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- recipe:  Recipe originated as the imperative form of Latin recipere ‘receive, take’ (source of English receive). It was commonly used in Latin, and occasionally English, lists of ingredients for medicines and dishes (as in ‘Take three eggs …’), and by the end of the 16th century it was being applied to the medical formulae themselves. Its modern gastronomic sense did not emerge until the mid-18th century.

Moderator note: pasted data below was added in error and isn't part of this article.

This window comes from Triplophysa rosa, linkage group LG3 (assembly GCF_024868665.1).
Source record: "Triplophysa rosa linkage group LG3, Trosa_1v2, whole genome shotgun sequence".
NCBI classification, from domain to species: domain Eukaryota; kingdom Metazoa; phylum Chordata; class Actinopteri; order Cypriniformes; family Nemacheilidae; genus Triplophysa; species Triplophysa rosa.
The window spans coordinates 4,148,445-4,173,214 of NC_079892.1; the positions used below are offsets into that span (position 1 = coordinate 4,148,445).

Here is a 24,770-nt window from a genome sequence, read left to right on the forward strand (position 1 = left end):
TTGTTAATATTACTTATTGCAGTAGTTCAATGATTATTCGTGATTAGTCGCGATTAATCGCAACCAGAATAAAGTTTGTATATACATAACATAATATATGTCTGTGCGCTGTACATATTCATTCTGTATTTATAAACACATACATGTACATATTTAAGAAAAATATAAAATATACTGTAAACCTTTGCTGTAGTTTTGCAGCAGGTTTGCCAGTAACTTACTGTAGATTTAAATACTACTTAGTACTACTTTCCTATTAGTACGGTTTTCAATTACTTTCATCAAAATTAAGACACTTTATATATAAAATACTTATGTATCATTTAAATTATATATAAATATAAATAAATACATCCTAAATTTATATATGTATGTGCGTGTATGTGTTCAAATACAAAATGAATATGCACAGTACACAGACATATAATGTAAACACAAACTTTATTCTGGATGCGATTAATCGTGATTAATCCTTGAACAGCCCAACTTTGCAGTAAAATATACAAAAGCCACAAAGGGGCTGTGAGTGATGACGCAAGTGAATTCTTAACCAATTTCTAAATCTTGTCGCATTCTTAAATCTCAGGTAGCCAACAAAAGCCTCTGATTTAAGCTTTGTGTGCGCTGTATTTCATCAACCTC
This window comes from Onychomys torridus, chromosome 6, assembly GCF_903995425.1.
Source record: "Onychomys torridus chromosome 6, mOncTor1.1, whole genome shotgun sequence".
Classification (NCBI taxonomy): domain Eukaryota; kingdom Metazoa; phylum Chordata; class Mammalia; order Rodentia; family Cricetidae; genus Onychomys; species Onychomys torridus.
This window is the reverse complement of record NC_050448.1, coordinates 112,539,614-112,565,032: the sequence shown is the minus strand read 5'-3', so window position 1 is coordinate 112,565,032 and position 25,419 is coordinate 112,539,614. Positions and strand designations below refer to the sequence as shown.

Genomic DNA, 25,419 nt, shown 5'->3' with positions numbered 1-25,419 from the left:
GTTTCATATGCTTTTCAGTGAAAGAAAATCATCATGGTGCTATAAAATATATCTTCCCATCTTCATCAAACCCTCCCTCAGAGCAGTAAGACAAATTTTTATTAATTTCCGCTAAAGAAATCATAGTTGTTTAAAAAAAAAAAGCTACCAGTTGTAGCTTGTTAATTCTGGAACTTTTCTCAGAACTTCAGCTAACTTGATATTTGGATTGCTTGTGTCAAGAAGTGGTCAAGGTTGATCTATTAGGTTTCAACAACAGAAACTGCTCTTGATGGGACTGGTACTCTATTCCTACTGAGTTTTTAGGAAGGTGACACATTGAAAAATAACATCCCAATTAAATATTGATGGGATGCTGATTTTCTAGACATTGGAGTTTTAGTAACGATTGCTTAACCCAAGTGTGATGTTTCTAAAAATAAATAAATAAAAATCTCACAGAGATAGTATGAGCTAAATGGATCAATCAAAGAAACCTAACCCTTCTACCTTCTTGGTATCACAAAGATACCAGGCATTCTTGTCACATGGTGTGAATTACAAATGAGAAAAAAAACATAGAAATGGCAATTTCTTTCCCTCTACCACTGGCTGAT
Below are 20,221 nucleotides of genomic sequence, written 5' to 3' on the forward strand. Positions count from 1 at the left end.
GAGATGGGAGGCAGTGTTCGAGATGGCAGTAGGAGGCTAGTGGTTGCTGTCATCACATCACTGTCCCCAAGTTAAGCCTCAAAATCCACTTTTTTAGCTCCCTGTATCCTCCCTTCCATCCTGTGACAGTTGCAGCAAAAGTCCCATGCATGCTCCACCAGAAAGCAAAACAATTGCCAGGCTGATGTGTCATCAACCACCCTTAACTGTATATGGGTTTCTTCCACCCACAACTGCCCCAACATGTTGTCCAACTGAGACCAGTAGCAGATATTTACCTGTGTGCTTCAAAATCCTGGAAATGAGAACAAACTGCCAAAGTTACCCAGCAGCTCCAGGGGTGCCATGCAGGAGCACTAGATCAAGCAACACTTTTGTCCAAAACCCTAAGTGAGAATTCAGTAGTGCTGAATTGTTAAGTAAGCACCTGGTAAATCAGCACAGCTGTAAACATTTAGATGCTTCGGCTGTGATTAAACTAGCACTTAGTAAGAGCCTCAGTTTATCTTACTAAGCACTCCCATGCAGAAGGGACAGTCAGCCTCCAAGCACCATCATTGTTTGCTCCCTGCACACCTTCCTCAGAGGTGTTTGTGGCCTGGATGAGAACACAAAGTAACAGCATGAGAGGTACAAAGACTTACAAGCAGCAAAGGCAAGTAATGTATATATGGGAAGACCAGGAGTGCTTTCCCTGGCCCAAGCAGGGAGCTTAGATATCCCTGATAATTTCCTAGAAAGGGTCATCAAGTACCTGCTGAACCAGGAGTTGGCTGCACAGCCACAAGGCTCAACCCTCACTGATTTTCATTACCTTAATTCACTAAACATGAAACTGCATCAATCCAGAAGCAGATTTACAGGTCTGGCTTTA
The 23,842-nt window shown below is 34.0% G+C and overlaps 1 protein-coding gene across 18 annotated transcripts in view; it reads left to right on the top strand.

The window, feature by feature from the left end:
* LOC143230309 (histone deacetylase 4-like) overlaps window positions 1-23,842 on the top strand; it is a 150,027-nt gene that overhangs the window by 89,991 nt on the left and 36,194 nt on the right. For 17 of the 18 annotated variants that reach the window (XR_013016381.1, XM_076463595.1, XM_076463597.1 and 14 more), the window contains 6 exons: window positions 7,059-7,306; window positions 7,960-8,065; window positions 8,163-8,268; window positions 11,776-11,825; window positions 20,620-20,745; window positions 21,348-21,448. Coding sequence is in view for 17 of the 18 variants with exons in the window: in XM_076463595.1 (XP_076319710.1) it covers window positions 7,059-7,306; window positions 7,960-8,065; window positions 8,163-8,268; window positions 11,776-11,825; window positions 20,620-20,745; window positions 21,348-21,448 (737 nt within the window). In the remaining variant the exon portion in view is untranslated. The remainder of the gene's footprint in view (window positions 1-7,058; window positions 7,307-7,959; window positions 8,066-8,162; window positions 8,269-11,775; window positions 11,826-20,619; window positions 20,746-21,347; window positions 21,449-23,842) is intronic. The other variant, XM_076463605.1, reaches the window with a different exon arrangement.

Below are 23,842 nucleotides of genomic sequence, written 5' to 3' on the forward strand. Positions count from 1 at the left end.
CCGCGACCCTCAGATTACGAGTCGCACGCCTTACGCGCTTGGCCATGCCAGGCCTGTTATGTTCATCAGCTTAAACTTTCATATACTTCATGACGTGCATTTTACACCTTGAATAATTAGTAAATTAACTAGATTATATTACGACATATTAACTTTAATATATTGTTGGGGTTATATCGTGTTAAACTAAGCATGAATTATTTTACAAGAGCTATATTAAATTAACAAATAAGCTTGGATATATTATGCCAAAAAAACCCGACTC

- recipe (n.)
- 1580s, "medical prescription," from Middle French récipé (15c.), from Latin recipe "take!," second person imperative singular of recipere "to take" (see receive); word written by physicians at the head of prescriptions. Figurative use from 1640s. Meaning "instructions for preparing food" first recorded 1743. The original sense survives only in the pharmacist's abbreviation Rx.
- 1. Each recipe specifies the size of egg to be used.
- 2. The following recipe is a statement of another kind—food is fun!
- 3. Although this recipe looks long, it is actually very quick to prepare.
- 4. This recipe was given to me years ago by a farmer's wife.
- 5. That's a sure recipe for destroying the economy and creating chaos.
[ recipe 造句 ]